Leaking methane from the deep subsurface poses a potential threat to groundwater quality. In addition, when the gas reaches the surface, it contributes to greenhouse gas emissions and there is the risk of explosion. “Other fluids from the deep subsurface could also leak to the surface through these and similar pathways,” says KWR researcher Gilian Schout. He defended his doctorate thesis at Utrecht University on 10 July. “So it’s important to map out connections such as these.”
Schout investigated the occurrence of methane leakage in the Netherlands at abandoned oil and gas wells and at the location where there was a blow-out during drilling for gas near Sleen (Drenthe, NL) in 1965. This study will help to improve our understanding of the behaviour and migration of methane in the subsurface so that the risks in the event of leakage can be better addressed.
Gas leakage in the Netherlands
Schout used a range of monitoring techniques in his study. For example, he analysed the presence of dissolved gases and their isotopes in groundwater samples, and used soil flux measurements to determine the amount of gas that escapes through the ground to the surface. Persistent methane leakage was found at two locations in the Netherlands during the course of the study: at an abandoned well in Monster and at the location of the blow-out in Sleen referred to above. “These findings show for the first time that we also need to take leaks like this into consideration in the Netherlands,” says Schout. “By using methane as an indicator, we can check the areas around closed oil and gas wells to see whether leakage pathways have formed and whether groundwater quality is at risk.”
Follow-up research at the two locations referred to showed that leaking methane in the ground is subject to several processes. For example, it can be retained and broken down in the ground. That makes it very difficult indeed to detect a leak. “For example, we were unable to detect any methane from the underlying natural gas reservoir with the flux measurements, even though the groundwater just below was almost saturated with methane,” explains Schout. “That was striking. Additional model studies showed that leaking methane can largely dissolve in horizontally flowing groundwater. In that case, there is no upward flux, just like when the methane is broken down. The simulations show that the gas sometimes does not reach ground level as a result of these processes, or that it only does so after decades. The negative impact on groundwater quality of any leak may therefore go unnoticed for a long time.”
Impact on society
Niels Hartog, KWR researcher and co-supervisor of the research, emphasises the social importance of the work of colleague Schout. “By contrast with previous research, he’s literally plunged into the depths. The deep subsurface – in other words, depths of more than 1,000 metres – is virgin territory for the water sector but it is increasingly seen as highly relevant for the possible impact on groundwater. The controversy relating to the possibility of shale gas extraction in our country has acted as a catalyst for that new focus, which is also turning to the oil and gas extraction that has been taking place in our country for many decades in the deep subsurface.”
There is also interest in the deep subsurface because of the potential for geothermal energy, explains Hartog. That is a sustainable source of energy that the researcher thinks is highly promising. “In addition to possible storage in the future of green hydrogen, for example, the deep subsurface can play an important role on the road to a sustainable energy transition. This doctorate study makes it clear that we must take any possible leakage pathways near wells into account, even if those wells have been abandoned. This requires thorough risk assessment and monitoring because sustainability is not necessarily the same thing as safety either. Learning more about how activities in the deep subsurface can have effects that extend up to the ground level means we can make sound decisions with a view to the energy transition, and with adequate public support.”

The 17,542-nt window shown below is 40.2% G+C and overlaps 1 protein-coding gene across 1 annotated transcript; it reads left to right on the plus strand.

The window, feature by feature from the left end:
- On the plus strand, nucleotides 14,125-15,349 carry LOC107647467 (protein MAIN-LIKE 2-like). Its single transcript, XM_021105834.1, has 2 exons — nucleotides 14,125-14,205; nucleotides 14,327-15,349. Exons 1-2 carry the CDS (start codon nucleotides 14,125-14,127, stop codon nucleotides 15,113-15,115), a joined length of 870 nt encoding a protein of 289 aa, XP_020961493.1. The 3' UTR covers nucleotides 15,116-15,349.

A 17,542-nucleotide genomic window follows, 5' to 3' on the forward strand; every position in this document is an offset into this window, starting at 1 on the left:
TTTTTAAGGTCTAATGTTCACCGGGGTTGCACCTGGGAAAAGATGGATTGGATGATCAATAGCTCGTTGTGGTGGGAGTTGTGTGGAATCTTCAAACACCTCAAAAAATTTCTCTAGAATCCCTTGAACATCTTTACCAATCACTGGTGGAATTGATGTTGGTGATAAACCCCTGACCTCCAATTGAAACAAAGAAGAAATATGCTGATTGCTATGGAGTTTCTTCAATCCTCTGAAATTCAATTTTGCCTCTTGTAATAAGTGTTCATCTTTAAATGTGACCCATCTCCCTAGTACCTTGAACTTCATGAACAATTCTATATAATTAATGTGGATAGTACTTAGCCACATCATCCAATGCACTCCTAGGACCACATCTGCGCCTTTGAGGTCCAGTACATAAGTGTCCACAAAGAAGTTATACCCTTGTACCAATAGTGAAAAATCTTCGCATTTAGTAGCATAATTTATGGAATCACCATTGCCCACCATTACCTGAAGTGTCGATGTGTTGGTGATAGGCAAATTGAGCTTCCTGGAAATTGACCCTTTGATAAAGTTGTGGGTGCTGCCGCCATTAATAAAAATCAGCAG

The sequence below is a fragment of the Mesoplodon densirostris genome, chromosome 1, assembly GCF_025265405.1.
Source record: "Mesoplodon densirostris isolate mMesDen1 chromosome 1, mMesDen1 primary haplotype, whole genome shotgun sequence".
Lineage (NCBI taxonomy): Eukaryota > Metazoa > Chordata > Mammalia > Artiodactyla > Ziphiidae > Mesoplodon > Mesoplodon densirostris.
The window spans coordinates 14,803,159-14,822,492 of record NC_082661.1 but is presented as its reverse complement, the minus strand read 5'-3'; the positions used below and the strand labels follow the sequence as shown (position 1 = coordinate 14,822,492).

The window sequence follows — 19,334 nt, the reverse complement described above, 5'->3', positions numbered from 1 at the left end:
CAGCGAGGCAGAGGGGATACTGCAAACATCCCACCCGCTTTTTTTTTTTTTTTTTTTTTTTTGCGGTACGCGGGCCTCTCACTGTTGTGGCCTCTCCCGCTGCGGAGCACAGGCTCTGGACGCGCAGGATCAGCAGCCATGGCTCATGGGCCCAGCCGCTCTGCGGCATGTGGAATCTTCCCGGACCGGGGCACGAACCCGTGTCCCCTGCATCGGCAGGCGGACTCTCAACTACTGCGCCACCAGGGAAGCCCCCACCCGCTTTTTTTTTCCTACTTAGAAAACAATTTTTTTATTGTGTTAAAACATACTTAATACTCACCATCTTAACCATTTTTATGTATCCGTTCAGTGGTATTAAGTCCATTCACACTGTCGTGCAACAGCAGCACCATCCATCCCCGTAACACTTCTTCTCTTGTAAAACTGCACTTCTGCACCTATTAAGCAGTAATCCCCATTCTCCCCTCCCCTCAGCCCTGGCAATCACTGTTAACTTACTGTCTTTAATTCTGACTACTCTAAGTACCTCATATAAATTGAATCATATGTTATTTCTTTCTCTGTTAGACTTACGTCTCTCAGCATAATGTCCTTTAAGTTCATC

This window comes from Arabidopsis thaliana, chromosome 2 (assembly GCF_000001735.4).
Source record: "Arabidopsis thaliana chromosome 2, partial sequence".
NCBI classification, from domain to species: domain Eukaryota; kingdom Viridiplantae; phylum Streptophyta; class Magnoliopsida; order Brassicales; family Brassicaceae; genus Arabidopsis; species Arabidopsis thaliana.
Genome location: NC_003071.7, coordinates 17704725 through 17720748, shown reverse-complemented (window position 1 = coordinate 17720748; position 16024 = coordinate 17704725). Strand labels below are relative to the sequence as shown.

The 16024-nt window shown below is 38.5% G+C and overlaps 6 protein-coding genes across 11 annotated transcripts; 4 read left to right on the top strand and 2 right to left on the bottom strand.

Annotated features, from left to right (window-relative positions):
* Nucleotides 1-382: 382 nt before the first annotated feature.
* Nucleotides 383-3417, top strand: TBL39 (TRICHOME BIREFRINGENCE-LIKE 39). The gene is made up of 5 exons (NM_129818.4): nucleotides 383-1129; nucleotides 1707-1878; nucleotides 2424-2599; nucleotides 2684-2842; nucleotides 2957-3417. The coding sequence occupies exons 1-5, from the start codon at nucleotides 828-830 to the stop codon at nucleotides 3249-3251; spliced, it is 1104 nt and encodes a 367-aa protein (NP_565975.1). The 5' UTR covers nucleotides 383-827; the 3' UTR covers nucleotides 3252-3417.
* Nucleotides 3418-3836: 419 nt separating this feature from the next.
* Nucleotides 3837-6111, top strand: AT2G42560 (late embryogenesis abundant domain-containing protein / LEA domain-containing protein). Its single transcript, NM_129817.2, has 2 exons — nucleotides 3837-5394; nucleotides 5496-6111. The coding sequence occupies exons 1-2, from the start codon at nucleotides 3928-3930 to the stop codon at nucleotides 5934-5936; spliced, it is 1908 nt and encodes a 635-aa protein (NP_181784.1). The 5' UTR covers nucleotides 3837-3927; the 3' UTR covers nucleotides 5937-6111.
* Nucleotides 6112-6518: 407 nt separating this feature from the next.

- G Schout, N Hartog, SM Hassanizadeh, R Helmig, and J Griffioen, (2020) Impact of groundwater flow on methane gas migration and retention in unconsolidated aquifers Journal of Contaminant Hydrology. 230: p. 103619.
- N Hartog, FEJ Verhoeven, DG Cirkel, T Behrends, and JP Trabucho Alexandre. (2019) Prospective Shale Formations in The Netherlands: A Geochemical Assessment of their Potential Impact on Water Quality. in Groundwater Quality. Liege, BE.
- G Schout, J Griffioen, SM Hassanizadeh, G Cardon de Lichtbuer, and N Hartog, (2019) Occurrence and fate of methane leakage from cut and buried abandoned gas wells in the Netherlands Science of The Total Environment. 659: p. 773-782.
- G Schout, N Hartog, SM Hassanizadeh, and J Griffioen, (2018) The impact of an historic underground gas well blowout on the current methane chemistry in a shallow groundwater system PNAS. 115 (2): p. 296–301.
- G Cirkel and N Hartog, (2017) Grondwatermonitoring bij Geothermieputten, BTO 2017.075, KWR Watercycle Research Institute.
- N Hartog, (2015) Geochemical Assessment of Injectivity Problems in Geothermal Wells – A Case Study for several Greenhouse Geothermal Systems in The Netherlands, KWR 2015.012, KWR Watercycle Research Institute. p. 27.
- J van Lopik, N Hartog, WJ Zaadnoordijk, DG Cirkel, and A Raoof, (2015) Salinization in a stratified aquifer induced by heat transfer from well casings Advances in Water Resources. 86 (Part A): p. 32–45.
- G Cirkel, N Hartog, B de La Loma Gonzales, and PJ Stuyfzand, (2015) Methaan in ondiep Nederlands grondwater: verbinding met de diepe ondergrond? H2O-Online. 17 September 2015.